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Remote testing and security: a contradiction?


Remote testing and security: a contradiction?

Remote testing is becoming more and more important in today’s ‘New Normal’, as companies attempt to handle challenges such as the continuing war for talent, the non-stop search for cost‑efficiency, and the need to expand and globalise.

Remote testing – or unproctored internet-based testing (UIT) – not only helps streamline assessment processes in terms of both efficiency and accessibility, it also creates a positive candidate experience. Before opting for a remote solution, people often wonder how the integrity of a test can be guaranteed or whether it will be necessary for them to put a ‘re‑test’ procedure in place. ITC guidelines on the security of tests have just been published, which shows that this aspect is a common concern.

4 things you need to know about cheating in UIT

  1. Cheating occurs mainly when candidates believe that:
    ​​- it is easy to cheat;
    - the chance of being caught is (very) low;
    - the added value of cheating is significant.
    Managing these three aspects is key: (a) make it difficult to cheat, (b) increase the likelihood of being caught and (c) lower the (perceived) added value of cheating.
  2. Research shows that the number of test takers who try to cheat when applying for a new position is rather low. Most candidates are aware that UIT is often only the first step in an assessment procedure.
  3. The large majority of candidates do not cheat: of these, 77 % say they are too honest to cheat, 47 % see no long-term advantage in cheating, while only 35 % refrain from cheating because they fear being caught (Hughes D., & Tate L., 2007. Selection and Development Review).
  4. Studies have shown a clear link between the candidate perception of a selection procedure and their overall perception of the future job.

The low cheating rate and the importance of candidate perception lead us to believe that an excessive verification procedure, i.e. (full) retesting in a controlled environment set up to validate the UIT, should be avoided.

Options

  1. Try to prevent cheating
  • Adding a warning such as ‘Please note that you may be asked to retake this test at our premises’ to the instructions of a remote test will significantly decrease the chance that candidates will cheat.
  • Before the test, have candidates sign an ‘honesty contract’ in which they pledge not to cheat.
  1. Check for cheating during the test. While a candidate is taking a test, several variables (such as latent response times, the relation between number of correct answers and total time, etc.) can be checked in order to identify aberrant response patterns. The result of these variables can be used to decide whether to retest or not.
  2. Use a combination of reasoning ability tests. We advise that you combine remote reasoning ability tests (for example, Abstract reasoning ability) with reasoning ability tests administered in a controlled environment (Numerical and/or Verbal reasoning ability). This will allow you to get a complete overview of candidates’ reasoning ability without making them feel they are being checked.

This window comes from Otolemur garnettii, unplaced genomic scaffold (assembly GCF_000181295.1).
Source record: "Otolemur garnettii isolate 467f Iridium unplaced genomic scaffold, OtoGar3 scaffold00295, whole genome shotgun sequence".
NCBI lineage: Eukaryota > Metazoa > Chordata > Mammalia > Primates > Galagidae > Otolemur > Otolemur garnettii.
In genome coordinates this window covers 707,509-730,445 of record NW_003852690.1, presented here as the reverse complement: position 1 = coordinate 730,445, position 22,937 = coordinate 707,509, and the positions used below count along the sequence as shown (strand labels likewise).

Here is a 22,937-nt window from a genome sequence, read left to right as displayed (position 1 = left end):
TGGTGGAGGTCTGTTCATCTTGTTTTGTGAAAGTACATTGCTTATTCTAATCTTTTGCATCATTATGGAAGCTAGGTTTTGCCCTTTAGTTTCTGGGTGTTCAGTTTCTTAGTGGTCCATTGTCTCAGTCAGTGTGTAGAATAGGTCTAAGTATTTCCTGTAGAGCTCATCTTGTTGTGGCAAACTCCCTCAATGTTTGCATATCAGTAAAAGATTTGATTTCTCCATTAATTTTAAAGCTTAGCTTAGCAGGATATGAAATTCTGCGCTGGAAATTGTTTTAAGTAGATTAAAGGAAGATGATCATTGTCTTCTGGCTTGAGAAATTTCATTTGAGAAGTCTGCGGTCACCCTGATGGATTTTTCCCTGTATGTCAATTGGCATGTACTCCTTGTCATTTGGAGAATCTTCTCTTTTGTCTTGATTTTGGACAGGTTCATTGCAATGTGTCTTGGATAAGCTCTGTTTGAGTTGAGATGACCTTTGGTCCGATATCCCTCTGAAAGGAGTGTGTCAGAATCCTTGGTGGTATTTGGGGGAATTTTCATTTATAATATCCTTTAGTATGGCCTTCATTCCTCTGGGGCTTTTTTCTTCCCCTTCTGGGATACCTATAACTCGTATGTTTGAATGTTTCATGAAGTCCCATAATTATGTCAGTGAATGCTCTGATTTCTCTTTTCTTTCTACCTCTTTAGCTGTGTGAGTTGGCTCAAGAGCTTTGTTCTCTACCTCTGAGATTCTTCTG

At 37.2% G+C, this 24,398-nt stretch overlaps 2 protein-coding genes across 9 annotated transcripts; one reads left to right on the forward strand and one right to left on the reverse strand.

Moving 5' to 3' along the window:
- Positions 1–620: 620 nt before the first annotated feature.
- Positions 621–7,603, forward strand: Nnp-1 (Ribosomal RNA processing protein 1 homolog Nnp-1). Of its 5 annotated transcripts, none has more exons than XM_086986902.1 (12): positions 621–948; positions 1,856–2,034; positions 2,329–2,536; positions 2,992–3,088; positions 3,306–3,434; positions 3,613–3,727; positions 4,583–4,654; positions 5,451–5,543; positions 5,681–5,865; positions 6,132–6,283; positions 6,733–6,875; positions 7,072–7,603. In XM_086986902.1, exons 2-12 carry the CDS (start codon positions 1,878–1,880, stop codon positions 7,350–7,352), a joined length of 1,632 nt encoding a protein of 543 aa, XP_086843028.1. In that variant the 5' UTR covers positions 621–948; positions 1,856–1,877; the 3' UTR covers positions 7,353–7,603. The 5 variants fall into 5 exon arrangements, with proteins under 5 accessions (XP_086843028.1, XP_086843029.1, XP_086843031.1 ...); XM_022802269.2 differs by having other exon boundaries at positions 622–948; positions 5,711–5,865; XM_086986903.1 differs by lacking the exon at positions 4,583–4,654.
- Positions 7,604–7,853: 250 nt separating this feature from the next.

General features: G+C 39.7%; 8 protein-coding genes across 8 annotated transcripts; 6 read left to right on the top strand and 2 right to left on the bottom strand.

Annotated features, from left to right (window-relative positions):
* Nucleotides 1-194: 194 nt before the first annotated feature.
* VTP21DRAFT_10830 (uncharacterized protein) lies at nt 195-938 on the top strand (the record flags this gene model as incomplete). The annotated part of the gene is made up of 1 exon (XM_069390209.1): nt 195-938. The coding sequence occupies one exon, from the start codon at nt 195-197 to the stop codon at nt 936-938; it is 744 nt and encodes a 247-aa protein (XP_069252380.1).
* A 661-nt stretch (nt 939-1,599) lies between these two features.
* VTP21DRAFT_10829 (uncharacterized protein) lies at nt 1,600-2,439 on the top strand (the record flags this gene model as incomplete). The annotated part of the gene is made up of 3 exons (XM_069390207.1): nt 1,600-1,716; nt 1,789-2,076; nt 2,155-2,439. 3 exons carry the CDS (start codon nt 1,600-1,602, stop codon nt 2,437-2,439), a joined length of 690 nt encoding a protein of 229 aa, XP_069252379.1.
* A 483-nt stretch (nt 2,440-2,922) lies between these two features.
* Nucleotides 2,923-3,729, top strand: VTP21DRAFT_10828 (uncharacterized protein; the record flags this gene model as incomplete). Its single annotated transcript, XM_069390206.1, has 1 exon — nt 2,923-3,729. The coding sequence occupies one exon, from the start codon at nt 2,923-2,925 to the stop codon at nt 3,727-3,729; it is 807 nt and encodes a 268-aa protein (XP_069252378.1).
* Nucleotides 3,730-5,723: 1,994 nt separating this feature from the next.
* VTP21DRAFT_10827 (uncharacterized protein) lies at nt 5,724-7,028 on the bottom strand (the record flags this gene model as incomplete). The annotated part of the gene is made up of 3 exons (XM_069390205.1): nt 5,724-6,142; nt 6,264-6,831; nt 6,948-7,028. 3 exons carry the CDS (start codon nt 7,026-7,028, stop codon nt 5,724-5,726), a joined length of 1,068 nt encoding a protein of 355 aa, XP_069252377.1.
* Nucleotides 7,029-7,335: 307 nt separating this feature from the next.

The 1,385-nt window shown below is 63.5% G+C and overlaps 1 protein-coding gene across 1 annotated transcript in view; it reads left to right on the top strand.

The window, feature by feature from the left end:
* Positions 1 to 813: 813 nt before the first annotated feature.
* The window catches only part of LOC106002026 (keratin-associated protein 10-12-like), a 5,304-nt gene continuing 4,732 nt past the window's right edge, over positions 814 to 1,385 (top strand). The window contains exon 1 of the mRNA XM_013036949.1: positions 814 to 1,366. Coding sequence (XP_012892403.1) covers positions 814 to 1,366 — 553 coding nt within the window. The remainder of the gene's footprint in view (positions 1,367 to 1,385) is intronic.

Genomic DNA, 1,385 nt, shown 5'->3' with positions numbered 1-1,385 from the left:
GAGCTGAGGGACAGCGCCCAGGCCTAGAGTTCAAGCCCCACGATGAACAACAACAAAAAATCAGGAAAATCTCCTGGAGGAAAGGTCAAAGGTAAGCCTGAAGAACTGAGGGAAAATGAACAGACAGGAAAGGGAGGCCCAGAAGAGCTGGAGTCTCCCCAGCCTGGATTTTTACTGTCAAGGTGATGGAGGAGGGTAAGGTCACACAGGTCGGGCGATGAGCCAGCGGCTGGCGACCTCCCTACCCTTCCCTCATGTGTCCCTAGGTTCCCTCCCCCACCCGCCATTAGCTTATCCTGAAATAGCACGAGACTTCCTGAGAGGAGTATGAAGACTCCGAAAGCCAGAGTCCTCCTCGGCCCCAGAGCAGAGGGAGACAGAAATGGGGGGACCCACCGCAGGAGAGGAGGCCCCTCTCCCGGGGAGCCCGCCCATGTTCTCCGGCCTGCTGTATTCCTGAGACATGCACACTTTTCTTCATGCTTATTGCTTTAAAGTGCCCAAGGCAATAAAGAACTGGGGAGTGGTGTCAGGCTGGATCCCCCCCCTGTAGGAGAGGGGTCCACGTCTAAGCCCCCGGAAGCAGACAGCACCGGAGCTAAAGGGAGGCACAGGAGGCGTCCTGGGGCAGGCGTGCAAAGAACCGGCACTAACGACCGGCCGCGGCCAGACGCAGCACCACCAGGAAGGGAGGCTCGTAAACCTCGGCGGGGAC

3. Use UIT (only) during pre-testing: the tendency to cheat decreases once candidates know that there are more steps to follow.

What to do when aberrant scores are found

As both the context and setting of the retest will be different from those of the remote test, it can be expected that scores will vary to some extent. Therefore, aberrant scores do not necessarily mean that the candidate has cheated; what they do mean however is that the score from the remote assessment may not be valid and needs to be examined further. Typically, the results of a re-test are considered more valid than the remote testing results.

Article by Jeroen Bogaert, Director Global R&D Center at Hudson





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Hudson’s InTALENTgence blog is a qualitative source of HR-knowledge. Read and share interesting stories with insights on current HR issues and trends. Blog posts are written in Dutch, French or English.
 
 

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Hudson has more than 35 years of experience and is the undisputed market leader in the HR consultancy sector. Every day, the Hudson HR experts use all their specialist knowledge regarding the recruitment, interim management, development, coaching or compensation of employees to support our customers so they can achieve their ambitions.

HUDSON

Hudson has more than 35 years of experience and is the undisputed market leader in the HR consultancy sector. Every day, the Hudson HR experts use all their specialist knowledge regarding the recruitment, interim management, development, coaching or compensation of employees to support our customers so they can achieve their ambitions.